A tableau of  Jammu and Kashmir   during the 73rd Republic Day Parade, at Rajpath in New Delhi on  January 26, 2022. (Qamar Sibtain/IANS)

A tableau of Jammu and Kashmir during the 73rd Republic Day Parade, at Rajpath in New Delhi on January 26, 2022. (Qamar Sibtain/IANS)

India showcases military might, technological prowess & cultural diversity at R-Day Parade

New Delhi, January 26, 2022

India today showcased its military might, technological prowess and cultural diversity and heritage at a grand parade down Rajpath in Delhi as part of the celebrations to mark the nation's 73rd Republic Day.

President Ram Nath Kovind, Prime Minister Narendra Modi, Union Ministers, including Defence Minister Rajnath Singh, political leaders, top officials, dignitaries from variouss walks of life and large numbers of citizens watched the colourful parade that evoked a sense of pride.

This year's parade, in the 75th year of Independence being celebrated as "Azadi ka Amrit Mahotsav", was marked by several firsts.

For one, the Government has already announced that the Republic Day celebrations will now onwards last for a week from January 23, the birth anniversary of the great freedom fighter Netaji Subhas Chandra Bose, to January 30, the death anniversary of Mahatma Gandhi, observed as Martyrs' Day.

As usual, the highlight of the parade was the flypast towards the end by Indian Air Force (IAF) aircraft but it was made even more special this year with a grand flypast by 75 aircraft and helicopters to mark the 75th year of Independence.

On a cold but pleasant morning, the parade started at 1030 hours, instead of 1000 hours as in previous years, for better visibility conditions for the parade and the flypast.

The ceremonies began with the Prime Minister paying solemn tributes to fallen heroes at the National War Memorial by laying a wreath. Thereafter, he and other dignitaries headed to the saluting dais at Rajpath.

As per tradition, the national flag was unfurled, followed by the singing of the national anthem and a 21-gun salute.The parade then commenced with President Kovind taking the salute.

The parade was commanded by Lieutenant General Vijay Kumar Mishra, a second-generation Army officer. Major General Alok Kacker, Chief of Staff, Delhi Area was the Parade Second-in-Command.

The proud winners of the highest gallantry awards followed. They included the winners of Param Vir Chakra and Ashok Chakra. Param Vir Chakra winners Subedar Major (Honorary Captain) Yogendra Singh Yadav, 18 Grenadiers (Retd) and Subedar (Honorary Lieutenant) Sanjay Kumar, 13 JAK Rifles and Ashok Chakra winner Colonel D Sreeram Kumar followed the Deputy Parade Commander on Jeeps.

The Param Vir Chakra is awarded for the most conspicuous act of bravery and self-sacrifice in the face of the enemy. The Ashok Chakra is awarded for similar acts of valour and self-sacrifice but, other than in the face of the enemy.

The first contingent in the uniform of the erstwhile Gwalior Lancers was 61 Cavalry led by Major Mrityunjay Singh Chouhan. The 61 Cavalry is the only active serving horse cavalry regiment in the world. It was raised on August 1, 1953, with the amalgamation of six state forces’ cavalry units.

The Indian Army was represented by a Mounted Column of 61 Cavalry, 14 Mechanised Columns, six marching contingents and a flypast by Advanced Light Helicopters (ALH) of Army Aviation.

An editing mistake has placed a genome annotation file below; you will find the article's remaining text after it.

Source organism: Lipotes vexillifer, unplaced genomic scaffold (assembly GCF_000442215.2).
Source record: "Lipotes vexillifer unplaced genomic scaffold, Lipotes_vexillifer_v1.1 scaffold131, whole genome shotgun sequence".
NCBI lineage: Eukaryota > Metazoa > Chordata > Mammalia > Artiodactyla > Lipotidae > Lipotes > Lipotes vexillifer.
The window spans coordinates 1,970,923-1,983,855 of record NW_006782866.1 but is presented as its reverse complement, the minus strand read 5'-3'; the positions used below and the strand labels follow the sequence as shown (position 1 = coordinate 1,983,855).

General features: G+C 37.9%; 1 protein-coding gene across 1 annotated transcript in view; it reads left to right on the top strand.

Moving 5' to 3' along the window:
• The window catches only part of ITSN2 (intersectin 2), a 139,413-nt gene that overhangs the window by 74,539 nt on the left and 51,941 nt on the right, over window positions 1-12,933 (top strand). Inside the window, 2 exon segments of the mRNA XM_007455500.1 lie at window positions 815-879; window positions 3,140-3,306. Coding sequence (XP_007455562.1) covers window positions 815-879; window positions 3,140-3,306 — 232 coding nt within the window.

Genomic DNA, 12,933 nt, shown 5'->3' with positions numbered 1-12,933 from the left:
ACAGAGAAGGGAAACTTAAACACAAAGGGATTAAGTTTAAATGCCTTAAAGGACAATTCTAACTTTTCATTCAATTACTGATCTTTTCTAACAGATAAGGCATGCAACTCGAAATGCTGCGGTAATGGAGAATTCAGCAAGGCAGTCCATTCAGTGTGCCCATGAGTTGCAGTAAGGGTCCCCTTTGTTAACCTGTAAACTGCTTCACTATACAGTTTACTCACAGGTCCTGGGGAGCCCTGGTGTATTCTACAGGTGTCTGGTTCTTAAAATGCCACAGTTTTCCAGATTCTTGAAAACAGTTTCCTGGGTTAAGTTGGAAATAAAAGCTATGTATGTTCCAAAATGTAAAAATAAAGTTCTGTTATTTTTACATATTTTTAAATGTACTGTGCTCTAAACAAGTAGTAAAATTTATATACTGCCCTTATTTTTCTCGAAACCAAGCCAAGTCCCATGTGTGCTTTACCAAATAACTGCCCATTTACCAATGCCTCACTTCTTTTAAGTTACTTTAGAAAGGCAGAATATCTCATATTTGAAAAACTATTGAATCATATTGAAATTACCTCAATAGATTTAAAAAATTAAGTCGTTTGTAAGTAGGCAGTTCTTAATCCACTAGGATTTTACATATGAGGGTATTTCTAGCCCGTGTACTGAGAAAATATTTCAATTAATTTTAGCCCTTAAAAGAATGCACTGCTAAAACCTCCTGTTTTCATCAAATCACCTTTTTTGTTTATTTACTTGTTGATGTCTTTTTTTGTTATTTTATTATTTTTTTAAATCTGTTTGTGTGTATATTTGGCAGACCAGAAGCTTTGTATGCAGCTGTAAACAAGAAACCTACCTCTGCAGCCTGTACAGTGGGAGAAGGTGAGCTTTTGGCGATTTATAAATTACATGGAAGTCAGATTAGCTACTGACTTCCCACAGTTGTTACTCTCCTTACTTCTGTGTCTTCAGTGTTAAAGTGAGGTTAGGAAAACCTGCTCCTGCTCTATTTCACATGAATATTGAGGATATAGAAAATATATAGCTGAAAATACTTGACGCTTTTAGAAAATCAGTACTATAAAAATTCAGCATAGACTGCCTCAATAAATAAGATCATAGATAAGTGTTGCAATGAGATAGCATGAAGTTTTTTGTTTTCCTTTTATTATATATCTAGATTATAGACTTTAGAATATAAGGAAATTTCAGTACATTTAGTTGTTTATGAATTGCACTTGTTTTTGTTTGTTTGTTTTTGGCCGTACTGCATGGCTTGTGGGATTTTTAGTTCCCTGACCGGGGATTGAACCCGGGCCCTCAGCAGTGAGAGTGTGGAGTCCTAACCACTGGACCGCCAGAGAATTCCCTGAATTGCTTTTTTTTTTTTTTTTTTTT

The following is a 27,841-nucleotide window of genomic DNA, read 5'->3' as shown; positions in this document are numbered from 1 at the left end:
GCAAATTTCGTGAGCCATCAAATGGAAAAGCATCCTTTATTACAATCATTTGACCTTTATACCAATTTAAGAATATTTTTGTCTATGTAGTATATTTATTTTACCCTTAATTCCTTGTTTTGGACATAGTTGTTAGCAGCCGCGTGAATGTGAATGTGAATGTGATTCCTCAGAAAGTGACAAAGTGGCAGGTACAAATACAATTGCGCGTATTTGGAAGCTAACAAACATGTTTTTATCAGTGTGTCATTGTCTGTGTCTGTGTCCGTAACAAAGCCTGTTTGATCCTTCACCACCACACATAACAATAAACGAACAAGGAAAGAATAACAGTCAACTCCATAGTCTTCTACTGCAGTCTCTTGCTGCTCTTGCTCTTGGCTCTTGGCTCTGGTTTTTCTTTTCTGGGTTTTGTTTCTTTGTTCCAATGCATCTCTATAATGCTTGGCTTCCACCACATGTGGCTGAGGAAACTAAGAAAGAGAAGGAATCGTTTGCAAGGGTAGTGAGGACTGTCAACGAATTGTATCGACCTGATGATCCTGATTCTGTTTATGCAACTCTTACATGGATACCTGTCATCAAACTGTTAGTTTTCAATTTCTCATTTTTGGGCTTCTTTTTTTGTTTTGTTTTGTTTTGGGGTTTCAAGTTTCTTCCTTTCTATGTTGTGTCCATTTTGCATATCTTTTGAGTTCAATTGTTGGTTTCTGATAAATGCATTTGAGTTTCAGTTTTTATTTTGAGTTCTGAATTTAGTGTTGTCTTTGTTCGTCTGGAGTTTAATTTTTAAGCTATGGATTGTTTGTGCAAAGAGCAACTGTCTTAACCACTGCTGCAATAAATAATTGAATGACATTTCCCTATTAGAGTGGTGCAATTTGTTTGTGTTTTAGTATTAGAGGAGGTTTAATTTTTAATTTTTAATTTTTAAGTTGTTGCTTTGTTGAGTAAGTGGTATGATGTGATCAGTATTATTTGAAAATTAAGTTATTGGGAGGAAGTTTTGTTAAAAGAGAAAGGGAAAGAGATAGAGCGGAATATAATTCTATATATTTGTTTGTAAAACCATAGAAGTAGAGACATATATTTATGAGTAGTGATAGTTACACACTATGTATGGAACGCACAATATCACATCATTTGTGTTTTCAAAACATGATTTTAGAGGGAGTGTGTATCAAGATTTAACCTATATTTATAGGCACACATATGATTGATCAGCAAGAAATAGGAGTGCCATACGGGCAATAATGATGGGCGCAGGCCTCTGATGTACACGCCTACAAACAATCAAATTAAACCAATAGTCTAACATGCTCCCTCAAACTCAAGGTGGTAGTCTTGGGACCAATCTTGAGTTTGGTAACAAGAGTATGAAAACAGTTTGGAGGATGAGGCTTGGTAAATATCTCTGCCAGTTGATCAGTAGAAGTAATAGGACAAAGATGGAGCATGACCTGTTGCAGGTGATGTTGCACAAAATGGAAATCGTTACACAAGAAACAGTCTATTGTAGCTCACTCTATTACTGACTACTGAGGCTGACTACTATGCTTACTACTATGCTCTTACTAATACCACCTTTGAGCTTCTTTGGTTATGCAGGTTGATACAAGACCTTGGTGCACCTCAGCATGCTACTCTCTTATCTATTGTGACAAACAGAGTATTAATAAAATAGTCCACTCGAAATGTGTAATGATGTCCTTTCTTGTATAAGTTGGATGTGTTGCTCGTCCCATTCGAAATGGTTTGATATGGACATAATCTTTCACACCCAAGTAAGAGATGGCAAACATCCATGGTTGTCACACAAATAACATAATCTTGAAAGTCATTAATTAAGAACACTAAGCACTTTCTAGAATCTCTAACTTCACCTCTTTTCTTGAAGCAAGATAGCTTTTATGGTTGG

One Tank PT-76 & Centurion (On Tank Transporters) & two MBT Arjun MK-I, one APC TOPAS & BMP-I (On Tank Transporter) & Two BMP-II, one 75/24 Towed Gun (On Vehicle) & two Dhanush Gun System, one PMS Bridge & Two Sarvatra Bridge System, one HT-16 (On Vehicle) & two Tarang Shakti Electronic Warfare System, one Tiger Cat Missile & two Akash Missile System were the main attractions in the mechanised columns.

A total of six marching contingents of the Army were there including the Rajput Regiment, the Assam Regiment, the Jammu & Kashmir Light Regiment, the Sikh Light Regiment, the Army Ordnance Corps and the Parachute Regiment. The combined Band of the Madras Regimental Centre, the Kumaon Regimental Centre, Maratha Light Regimental Centre, Jammu & Kashmir Light Regimental Centre, Army Medical Corps Centre and School, 14 Gorkha Training Centre, Army Supply Corps Centre and College, Bihar Regimental Centre and Army Ordnance Corps Centre also marched past the saluting dais.

The theme of the marching contingents was the display of the evolution of the uniform and personnel weapons of the Indian Army over the last 75 years. The contingent of the Rajput Regiment wore the uniform of the Indian Army of 1947 carrying .303 Rifles. The Assam Regiment was in uniform dating back to 1962 and carrying .303 Rifles.

The Jammu & Kashmir Light Regiment was in the uniform worn during 1971 carrying the 7.62mm self-loading rifle. The contingent of the Sikh Light Regiment and the Army Ordnance Corps were in the present-day uniform with the 5.56mm INSAS Rifle. The contingent of the Parachute Regiment donned the new Combat Uniform of the Indian Army, unveiled on January 15, 2022, carrying the 5.56mm x 45mm TAVOR Rifle.

The Naval contingent comprised 96 young sailors and four officers led by Lt Cdr Aanchal Sharma as Contingent Commander. It was followed by the Naval Tableau which showcased the multi-dimensional capabilities of the Indian Navy and highlighted the key inductions under "Aatmanirbhar Bharat" (Self-Reliant India). The ongoing Azadi Ka Amrit Mahotsav also found a special mention in the tableau.